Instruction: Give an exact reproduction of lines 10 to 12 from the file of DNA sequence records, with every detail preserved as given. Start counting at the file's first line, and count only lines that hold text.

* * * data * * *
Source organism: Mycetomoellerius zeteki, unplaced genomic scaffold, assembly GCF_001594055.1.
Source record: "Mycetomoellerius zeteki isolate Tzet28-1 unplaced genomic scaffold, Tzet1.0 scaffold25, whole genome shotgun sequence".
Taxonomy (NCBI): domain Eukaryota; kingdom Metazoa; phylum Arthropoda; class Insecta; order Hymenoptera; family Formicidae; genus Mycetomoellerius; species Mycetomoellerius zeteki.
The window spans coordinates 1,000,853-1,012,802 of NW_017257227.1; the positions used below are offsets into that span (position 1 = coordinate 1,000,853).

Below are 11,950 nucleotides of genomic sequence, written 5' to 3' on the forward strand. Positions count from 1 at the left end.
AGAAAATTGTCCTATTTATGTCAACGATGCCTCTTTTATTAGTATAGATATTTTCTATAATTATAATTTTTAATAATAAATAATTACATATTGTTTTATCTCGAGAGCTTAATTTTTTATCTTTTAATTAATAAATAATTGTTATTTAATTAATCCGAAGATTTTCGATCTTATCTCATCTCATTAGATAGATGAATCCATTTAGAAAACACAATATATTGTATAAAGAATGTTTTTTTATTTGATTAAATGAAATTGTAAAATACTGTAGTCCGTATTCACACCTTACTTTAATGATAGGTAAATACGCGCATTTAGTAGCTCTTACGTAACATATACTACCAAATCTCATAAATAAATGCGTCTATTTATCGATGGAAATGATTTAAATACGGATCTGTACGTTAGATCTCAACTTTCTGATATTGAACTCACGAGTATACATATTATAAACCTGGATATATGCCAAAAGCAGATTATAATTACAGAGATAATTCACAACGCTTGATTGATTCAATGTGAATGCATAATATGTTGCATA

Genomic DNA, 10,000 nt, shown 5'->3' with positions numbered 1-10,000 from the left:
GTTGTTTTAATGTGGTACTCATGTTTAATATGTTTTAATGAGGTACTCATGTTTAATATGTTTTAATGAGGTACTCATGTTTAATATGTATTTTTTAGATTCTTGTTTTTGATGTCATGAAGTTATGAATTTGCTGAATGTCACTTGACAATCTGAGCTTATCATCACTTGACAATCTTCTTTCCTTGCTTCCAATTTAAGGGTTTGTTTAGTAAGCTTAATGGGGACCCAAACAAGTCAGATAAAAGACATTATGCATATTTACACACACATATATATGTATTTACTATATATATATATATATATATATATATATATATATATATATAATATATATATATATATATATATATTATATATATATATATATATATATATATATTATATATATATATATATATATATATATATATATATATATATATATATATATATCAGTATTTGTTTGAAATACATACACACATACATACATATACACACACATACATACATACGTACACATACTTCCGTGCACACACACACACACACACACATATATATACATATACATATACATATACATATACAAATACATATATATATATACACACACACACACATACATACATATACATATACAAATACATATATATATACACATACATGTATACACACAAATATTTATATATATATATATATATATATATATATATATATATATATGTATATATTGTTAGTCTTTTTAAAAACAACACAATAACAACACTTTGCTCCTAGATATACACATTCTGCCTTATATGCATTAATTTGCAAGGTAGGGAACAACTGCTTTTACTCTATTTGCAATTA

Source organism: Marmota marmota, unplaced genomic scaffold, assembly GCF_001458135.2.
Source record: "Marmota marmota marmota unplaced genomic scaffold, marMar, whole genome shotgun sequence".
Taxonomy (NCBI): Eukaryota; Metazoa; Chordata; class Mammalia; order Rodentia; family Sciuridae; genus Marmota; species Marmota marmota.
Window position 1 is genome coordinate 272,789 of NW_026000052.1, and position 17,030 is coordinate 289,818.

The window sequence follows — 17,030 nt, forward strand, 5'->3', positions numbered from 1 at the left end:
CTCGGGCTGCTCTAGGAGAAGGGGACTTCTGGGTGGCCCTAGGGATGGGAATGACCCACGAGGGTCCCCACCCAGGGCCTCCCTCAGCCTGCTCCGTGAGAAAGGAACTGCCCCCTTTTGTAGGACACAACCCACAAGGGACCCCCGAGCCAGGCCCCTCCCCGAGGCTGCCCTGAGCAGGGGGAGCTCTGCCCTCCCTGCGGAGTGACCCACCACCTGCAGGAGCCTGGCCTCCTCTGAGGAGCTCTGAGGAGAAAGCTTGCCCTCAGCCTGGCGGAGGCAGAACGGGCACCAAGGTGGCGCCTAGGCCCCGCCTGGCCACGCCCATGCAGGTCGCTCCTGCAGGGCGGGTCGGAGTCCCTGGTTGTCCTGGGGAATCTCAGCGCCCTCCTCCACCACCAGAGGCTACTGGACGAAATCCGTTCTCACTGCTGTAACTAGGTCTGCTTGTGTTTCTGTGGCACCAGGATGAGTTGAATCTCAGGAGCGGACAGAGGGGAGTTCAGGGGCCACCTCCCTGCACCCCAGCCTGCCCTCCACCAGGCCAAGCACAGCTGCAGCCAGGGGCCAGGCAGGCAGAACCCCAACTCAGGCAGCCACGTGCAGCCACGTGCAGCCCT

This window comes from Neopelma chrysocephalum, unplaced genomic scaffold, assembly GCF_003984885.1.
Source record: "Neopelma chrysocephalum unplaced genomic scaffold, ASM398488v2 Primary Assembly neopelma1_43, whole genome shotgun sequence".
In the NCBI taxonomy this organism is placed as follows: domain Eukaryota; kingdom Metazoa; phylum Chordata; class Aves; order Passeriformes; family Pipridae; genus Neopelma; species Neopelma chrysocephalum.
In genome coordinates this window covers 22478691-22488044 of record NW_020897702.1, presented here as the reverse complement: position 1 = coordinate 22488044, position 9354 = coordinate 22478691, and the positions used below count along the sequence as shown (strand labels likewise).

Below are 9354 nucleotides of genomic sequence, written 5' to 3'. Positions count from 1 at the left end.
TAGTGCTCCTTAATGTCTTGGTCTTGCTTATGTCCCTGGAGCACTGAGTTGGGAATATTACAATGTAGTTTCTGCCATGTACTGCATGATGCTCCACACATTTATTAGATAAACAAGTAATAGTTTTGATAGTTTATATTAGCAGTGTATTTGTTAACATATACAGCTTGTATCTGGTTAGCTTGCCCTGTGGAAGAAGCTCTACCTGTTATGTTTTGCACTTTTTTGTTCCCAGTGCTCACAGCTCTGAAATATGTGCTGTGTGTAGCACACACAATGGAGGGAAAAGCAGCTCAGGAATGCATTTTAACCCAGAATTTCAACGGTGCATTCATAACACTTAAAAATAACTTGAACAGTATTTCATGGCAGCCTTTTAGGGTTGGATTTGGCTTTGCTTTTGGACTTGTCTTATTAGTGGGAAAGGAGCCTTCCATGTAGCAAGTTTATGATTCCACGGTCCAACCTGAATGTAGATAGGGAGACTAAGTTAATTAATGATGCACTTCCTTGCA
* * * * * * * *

Source record: "Marmota marmota marmota unplaced genomic scaffold, marMar, whole genome shotgun sequence".
Taxonomy (NCBI): Eukaryota; Metazoa; Chordata; class Mammalia; order Rodentia; family Sciuridae; genus Marmota; species Marmota marmota.
Window position 1 is genome coordinate 272,789 of NW_026000052.1, and position 17,030 is coordinate 289,818.